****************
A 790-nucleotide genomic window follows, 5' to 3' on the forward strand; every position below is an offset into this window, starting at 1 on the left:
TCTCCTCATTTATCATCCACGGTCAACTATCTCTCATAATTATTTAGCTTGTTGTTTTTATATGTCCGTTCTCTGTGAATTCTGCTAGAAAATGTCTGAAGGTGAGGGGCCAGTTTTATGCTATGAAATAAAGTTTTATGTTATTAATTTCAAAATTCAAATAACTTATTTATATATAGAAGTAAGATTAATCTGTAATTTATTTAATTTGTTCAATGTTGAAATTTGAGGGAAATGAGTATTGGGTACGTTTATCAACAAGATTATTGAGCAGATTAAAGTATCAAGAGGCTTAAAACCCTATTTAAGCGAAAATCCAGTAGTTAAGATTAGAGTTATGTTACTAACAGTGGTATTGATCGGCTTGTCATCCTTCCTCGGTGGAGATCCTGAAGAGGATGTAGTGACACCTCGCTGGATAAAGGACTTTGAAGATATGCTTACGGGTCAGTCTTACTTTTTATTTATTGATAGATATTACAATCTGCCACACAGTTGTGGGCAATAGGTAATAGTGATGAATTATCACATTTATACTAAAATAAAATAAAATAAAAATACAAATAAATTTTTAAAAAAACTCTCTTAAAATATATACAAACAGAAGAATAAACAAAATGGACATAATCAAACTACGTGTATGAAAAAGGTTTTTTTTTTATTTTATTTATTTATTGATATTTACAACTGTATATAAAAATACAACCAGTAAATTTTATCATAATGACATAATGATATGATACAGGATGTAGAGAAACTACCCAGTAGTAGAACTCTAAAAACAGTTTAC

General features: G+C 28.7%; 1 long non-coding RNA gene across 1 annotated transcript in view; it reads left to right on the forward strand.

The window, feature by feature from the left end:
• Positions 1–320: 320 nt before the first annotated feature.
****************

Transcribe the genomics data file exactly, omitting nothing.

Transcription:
A 790-nucleotide genomic window follows, 5' to 3' on the forward strand; every position below is an offset into this window, starting at 1 on the left:
TCTCCTCATTTATCATCCACGGTCAACTATCTCTCATAATTATTTAGCTTGTTGTTTTTATATGTCCGTTCTCTGTGAATTCTGCTAGAAAATGTCTGAAGGTGAGGGGCCAGTTTTATGCTATGAAATAAAGTTTTATGTTATTAATTTCAAAATTCAAATAACTTATTTATATATAGAAGTAAGATTAATCTGTAATTTATTTAATTTGTTCAATGTTGAAATTTGAGGGAAATGAGTATTGGGTACGTTTATCAACAAGATTATTGAGCAGATTAAAGTATCAAGAGGCTTAAAACCCTATTTAAGCGAAAATCCAGTAGTTAAGATTAGAGTTATGTTACTAACAGTGGTATTGATCGGCTTGTCATCCTTCCTCGGTGGAGATCCTGAAGAGGATGTAGTGACACCTCGCTGGATAAAGGACTTTGAAGATATGCTTACGGGTCAGTCTTACTTTTTATTTATTGATAGATATTACAATCTGCCACACAGTTGTGGGCAATAGGTAATAGTGATGAATTATCACATTTATACTAAAATAAAATAAAATAAAAATACAAATAAATTTTTAAAAAAACTCTCTTAAAATATATACAAACAGAAGAATAAACAAAATGGACATAATCAAACTACGTGTATGAAAAAGGTTTTTTTTTTATTTTATTTATTTATTGATATTTACAACTGTATATAAAAATACAACCAGTAAATTTTATCATAATGACATAATGATATGATACAGGATGTAGAGAAACTACCCAGTAGTAGAACTCTAAAAACAGTTTAC

General features: G+C 28.7%; 1 long non-coding RNA gene across 1 annotated transcript in view; it reads left to right on the forward strand.

The window, feature by feature from the left end:
• Positions 1–320: 320 nt before the first annotated feature.